Then we get issues 54-59, the Season of the Serpent storyline which focuses on a battle against longtime Marvel villains, the Serpents, and their leaders. This storyline really works.

Six issue story lines in modern comic book usually mean a lot of stuff that's just plain boring but DeFalco gets this to work. Most of the supporting teenage cast takes a break during this storyline is slimmed and we get action, with the main personal problem being concern over Mary Jane's pregnancy. May gets beat up, her costume is torn, she travels to another dimension and fights an alternate dimension version of her father, plus several great battles with "Seth, the Serpent god," the leader of the Scorpions, and we've got a great story.

There's also some good growth shown by Peter Parker in letting his daughter be Spider-girl without lame comebacks. Overall, great book.

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Published on September 28, 2013 23:39 Tags: spider-girl

Book Reviews: Spider-girl Vols. 11 and 12

Spider-Girl - Volume 11: Marked for Death Spider-Girl - Volume 11: Marked for Death by Tom DeFalco

My rating: 5 of 5 stars

This book collects Spider-girl #60-66 is probably the best of the Spider-girl books yet. Spider-girl finds herself caught in the crossfire of a gang war. Her friend, ally, and occasional heckler Darkdevil disappears when a bomb strikes Riker's Island in an attempt to assassinate Wilson Fiske.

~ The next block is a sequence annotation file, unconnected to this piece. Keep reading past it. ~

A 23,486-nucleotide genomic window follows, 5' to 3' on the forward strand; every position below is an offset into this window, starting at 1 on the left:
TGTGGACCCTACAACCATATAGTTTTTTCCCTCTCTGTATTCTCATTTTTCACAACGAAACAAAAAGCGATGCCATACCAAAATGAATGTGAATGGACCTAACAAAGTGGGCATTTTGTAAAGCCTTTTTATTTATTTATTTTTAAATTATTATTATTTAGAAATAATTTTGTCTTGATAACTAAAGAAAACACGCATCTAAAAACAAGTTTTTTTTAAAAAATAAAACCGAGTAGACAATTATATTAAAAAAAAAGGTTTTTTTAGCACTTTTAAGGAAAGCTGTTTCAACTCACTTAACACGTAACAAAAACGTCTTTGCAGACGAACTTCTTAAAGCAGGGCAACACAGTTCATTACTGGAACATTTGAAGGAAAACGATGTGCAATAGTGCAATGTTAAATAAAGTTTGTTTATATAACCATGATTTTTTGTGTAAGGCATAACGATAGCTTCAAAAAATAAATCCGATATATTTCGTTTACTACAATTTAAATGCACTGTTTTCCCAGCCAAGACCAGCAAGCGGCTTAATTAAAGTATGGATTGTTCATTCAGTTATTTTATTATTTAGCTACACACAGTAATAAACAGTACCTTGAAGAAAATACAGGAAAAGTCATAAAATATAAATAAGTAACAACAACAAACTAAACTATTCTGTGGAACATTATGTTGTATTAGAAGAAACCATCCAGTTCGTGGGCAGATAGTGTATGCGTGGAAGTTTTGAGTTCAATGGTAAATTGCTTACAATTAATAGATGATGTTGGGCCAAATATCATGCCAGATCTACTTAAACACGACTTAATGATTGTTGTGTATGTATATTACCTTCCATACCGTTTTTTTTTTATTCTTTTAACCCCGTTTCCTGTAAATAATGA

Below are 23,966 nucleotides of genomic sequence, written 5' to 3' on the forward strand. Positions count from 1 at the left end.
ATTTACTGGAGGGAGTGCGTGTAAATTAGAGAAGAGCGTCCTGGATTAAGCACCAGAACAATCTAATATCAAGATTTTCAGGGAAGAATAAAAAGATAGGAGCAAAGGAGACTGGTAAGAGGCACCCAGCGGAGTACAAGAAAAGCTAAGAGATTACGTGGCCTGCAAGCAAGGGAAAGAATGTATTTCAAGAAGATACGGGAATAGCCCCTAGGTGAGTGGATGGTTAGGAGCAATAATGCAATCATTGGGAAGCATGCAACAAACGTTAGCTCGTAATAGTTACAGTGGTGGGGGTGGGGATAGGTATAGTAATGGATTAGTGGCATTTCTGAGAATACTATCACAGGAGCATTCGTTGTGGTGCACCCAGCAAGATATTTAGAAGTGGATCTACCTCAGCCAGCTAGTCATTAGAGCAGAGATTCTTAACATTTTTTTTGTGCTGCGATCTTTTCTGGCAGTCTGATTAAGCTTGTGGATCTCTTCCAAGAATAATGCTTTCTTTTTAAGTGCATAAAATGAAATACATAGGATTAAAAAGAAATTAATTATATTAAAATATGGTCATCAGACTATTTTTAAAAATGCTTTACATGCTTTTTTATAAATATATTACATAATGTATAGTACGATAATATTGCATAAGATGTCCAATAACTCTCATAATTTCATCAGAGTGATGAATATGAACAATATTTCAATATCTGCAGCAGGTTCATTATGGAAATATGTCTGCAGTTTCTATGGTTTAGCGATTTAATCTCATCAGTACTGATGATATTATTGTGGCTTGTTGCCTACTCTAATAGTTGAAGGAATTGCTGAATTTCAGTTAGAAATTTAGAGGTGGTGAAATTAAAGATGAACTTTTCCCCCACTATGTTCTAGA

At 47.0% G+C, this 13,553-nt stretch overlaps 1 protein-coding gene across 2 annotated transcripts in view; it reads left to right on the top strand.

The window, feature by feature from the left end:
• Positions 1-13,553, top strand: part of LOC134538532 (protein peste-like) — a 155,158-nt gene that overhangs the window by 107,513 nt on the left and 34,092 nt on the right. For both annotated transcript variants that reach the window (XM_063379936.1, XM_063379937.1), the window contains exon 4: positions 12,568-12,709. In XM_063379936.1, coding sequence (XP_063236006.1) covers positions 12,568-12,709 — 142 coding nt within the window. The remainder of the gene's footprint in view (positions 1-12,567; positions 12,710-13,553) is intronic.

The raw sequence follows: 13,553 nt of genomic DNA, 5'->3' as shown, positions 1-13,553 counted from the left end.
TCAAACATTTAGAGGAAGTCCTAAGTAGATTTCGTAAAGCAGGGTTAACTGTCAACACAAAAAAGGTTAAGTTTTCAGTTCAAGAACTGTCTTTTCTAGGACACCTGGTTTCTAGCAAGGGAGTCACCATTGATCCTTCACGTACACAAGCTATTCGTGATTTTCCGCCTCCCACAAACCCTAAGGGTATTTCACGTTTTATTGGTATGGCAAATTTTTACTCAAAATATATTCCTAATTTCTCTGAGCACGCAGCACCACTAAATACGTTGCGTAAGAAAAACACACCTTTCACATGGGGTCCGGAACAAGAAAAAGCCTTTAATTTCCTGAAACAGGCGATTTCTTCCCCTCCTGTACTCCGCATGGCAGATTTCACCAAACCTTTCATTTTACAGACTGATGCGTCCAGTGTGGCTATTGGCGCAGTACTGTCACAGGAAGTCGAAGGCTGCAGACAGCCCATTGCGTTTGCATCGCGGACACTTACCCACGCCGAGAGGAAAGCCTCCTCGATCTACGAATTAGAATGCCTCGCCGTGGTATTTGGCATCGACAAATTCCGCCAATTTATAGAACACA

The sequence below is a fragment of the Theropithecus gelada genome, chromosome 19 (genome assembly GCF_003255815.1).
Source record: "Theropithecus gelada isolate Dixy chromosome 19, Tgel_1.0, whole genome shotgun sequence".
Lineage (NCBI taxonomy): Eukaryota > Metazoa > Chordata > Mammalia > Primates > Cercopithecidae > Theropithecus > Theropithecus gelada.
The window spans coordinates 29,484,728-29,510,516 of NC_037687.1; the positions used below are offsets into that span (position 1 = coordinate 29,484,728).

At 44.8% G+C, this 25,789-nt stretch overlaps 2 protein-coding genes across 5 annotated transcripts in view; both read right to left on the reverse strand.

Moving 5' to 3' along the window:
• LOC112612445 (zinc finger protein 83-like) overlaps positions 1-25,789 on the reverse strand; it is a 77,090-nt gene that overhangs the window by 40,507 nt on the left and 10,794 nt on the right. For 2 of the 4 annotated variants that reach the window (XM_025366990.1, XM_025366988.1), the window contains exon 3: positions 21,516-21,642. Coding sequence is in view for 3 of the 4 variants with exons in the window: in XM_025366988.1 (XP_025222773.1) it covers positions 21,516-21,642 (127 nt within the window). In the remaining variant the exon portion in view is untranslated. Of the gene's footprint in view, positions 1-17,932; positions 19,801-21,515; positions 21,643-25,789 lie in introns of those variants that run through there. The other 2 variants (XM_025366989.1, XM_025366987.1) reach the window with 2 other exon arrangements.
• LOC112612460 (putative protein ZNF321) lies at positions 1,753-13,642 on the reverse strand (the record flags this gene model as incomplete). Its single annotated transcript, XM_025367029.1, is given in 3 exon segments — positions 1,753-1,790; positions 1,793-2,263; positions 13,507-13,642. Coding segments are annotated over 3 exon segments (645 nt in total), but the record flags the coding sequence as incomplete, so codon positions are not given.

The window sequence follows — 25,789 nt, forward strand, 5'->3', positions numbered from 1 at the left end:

The mastermind of the attack doesn't stop there, as another bomb nearly takes down the reformed Green Goblin. What we have is a true thriller, a whodunit with Spider-girl having to play reluctant to investigate a twisting tale of intrigue that leaves everyone guessing whose lying, whose telling the true and who is ultimately behind a series of attacks that will change the MC2 universe.

This is a truly great superhero epic at its finest with everything handled well. May is clearly growing as a hero and as a person.

Some of that growth is painful as her relationship with BFF Davida hits a hard place as May's Spider-girl career and Davida's actions change their relationship forever. And there's also a very well-done plot where a classmate is suffering through domestic violence. May's reactions and that of the victim are both realistic and movingly done.